An Irish sustainable toothbrush company is seeking to disrupt the dental industry with a conservation-led approach to oral hygiene.
Bambooth was set up in 2019 by Niamh McGill and Joe Finnegan and is headquartered in Ashbourne, Co Meath. It aims to deliver a more sustainable product than the ubiquitous plastic toothbrush with “no sacrifice on performance or style”.
Last June, it won funding from Enterprise Ireland through the Competitive Start Fund and is the only company selling bamboo toothbrushes with the approval of the Oral Health Foundation in Britain.
As well as its toothbrushes, which come in four colours, all linked to Bambooth’s ethos of conservation and sustainability, the company has begun selling toothpaste tablets. These are a more environmentally friendly alternative to regular toothpaste, which is often sold in non-recyclable plastic tubes.
The products have been taken on by both Whole Foods and Supervalu, among a number of stores and healthshops across Ireland and Britain.
“We’re probably selling in about 150 shops at this point, and we’re also selling through our own website,” McGill said.
When the pandemic hit, Bambooth was forced to pivot away from bricks and mortar retail, at least temporarily. McGill said the company has managed the transition well.
Last October, it launched a subscription service which delivers a new toothbrush to customers every two to three months. Adult, child and family pack subscriptions are available with prices starting at €4.49 for a single adult toothbrush every two, three or four months. One-off single toothbrushes are priced at €4.99, with a pack of 60 toothpaste tablets available for €5.99.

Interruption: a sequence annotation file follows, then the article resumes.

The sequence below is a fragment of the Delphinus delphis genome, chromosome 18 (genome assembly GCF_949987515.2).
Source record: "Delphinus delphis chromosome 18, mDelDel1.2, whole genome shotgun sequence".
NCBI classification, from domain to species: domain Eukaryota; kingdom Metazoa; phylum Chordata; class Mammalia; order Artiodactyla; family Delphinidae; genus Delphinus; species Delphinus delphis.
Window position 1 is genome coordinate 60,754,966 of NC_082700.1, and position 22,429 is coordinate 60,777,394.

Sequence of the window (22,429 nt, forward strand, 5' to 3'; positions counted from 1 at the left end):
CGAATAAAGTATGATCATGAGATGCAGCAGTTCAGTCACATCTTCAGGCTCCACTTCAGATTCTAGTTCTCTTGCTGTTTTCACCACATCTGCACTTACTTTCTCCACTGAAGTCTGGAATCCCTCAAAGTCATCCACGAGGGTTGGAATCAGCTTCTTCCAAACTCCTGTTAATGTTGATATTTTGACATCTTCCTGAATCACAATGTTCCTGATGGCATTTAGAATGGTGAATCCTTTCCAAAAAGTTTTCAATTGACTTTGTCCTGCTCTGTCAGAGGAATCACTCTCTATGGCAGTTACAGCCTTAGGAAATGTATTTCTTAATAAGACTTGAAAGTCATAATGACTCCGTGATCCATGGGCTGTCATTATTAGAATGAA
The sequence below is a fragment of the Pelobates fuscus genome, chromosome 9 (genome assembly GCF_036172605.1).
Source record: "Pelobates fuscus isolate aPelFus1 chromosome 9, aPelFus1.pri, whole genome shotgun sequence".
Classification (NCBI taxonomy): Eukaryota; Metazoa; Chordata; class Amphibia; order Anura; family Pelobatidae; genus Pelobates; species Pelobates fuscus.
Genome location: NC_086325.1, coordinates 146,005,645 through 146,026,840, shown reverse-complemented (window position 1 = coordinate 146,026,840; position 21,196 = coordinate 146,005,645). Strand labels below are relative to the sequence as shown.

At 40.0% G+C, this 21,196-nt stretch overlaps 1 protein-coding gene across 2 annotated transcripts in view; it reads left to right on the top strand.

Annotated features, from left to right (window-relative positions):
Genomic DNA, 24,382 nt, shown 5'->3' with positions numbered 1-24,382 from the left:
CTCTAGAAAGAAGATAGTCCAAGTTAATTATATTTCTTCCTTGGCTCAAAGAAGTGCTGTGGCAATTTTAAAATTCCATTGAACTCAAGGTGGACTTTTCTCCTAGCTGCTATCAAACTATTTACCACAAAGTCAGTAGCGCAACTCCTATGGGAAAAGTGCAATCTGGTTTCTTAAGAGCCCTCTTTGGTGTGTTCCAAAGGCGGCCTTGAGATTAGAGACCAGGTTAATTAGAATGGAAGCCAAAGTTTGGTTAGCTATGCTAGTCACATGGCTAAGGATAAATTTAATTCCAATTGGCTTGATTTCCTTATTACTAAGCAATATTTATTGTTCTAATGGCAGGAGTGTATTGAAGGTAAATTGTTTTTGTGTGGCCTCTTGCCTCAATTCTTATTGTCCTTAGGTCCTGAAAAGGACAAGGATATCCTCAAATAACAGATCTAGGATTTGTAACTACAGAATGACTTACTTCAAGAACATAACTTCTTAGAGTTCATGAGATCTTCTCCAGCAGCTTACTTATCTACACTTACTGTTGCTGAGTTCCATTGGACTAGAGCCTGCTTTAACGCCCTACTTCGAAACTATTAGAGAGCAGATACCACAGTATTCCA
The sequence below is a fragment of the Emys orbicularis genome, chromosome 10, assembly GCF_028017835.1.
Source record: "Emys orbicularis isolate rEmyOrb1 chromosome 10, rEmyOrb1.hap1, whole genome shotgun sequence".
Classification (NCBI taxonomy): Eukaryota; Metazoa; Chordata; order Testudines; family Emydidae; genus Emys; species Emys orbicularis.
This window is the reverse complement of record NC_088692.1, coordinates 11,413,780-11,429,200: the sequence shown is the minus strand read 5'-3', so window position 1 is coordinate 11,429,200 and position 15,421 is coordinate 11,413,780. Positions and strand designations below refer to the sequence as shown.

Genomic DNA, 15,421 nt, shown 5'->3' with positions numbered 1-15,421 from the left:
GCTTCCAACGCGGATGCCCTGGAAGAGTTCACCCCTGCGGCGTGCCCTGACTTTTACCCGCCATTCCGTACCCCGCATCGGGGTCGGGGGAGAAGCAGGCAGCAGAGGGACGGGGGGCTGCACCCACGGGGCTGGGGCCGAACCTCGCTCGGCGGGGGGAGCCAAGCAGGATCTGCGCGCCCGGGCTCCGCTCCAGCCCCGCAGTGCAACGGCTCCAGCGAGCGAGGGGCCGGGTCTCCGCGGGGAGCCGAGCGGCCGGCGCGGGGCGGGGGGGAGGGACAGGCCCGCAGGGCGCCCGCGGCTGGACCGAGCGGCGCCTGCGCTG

The company is planning to launch a funding round by the end of this year, McGill said, though it has yet to decide how much investment to seek. She said it was aiming to become a global leader in the dental sector within five years.
“We’d like to be competing with the big players in the game,” McGill said, adding that Bambooth isn’t just about oral hygiene.
She and Finnegan, her partner, have a “shared love of the outdoors” and the company has partnered with conservation charities for the sale of its toothbrushes.
McGill said she first had the idea for the product while living in London, when she and Finnegan noticed how much they were recycling. Toothbrushes, at the time, were a glaring example of a non-recyclable item in their home.
After deciding to start the business, the pair planned the design of the toothbrush while travelling in a camper van in New Zealand.
“We have always sought to bring an ethos of sustainability to the company. We are hoping that the brand will stand for a shared love of the outdoors. There are billions of toothbrushes made annually, and billions of plastic tubes for toothpaste,” she said.
“Our health, and the health of everything on this planet, depends on a healthy ecosystem. Anywhere where there’s room for change, or change-makers, is a good place to be. We’ve just gotten our foot in the door, and this is the ideal platform now to bring real change. There’s huge scope for improvement.”